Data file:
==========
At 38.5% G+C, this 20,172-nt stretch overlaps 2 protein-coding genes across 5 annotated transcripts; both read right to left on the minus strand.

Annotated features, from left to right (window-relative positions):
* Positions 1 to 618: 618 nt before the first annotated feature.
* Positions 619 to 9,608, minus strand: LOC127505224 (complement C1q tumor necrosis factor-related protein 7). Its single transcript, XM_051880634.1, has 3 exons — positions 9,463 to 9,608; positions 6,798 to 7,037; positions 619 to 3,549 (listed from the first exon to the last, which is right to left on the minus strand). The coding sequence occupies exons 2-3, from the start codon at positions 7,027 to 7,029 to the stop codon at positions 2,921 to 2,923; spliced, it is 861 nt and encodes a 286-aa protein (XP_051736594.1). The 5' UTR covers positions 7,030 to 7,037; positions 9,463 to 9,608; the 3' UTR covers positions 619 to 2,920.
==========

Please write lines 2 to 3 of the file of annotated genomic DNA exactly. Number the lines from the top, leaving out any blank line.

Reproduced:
Annotated features, from left to right (window-relative positions):
* Positions 1 to 618: 618 nt before the first annotated feature.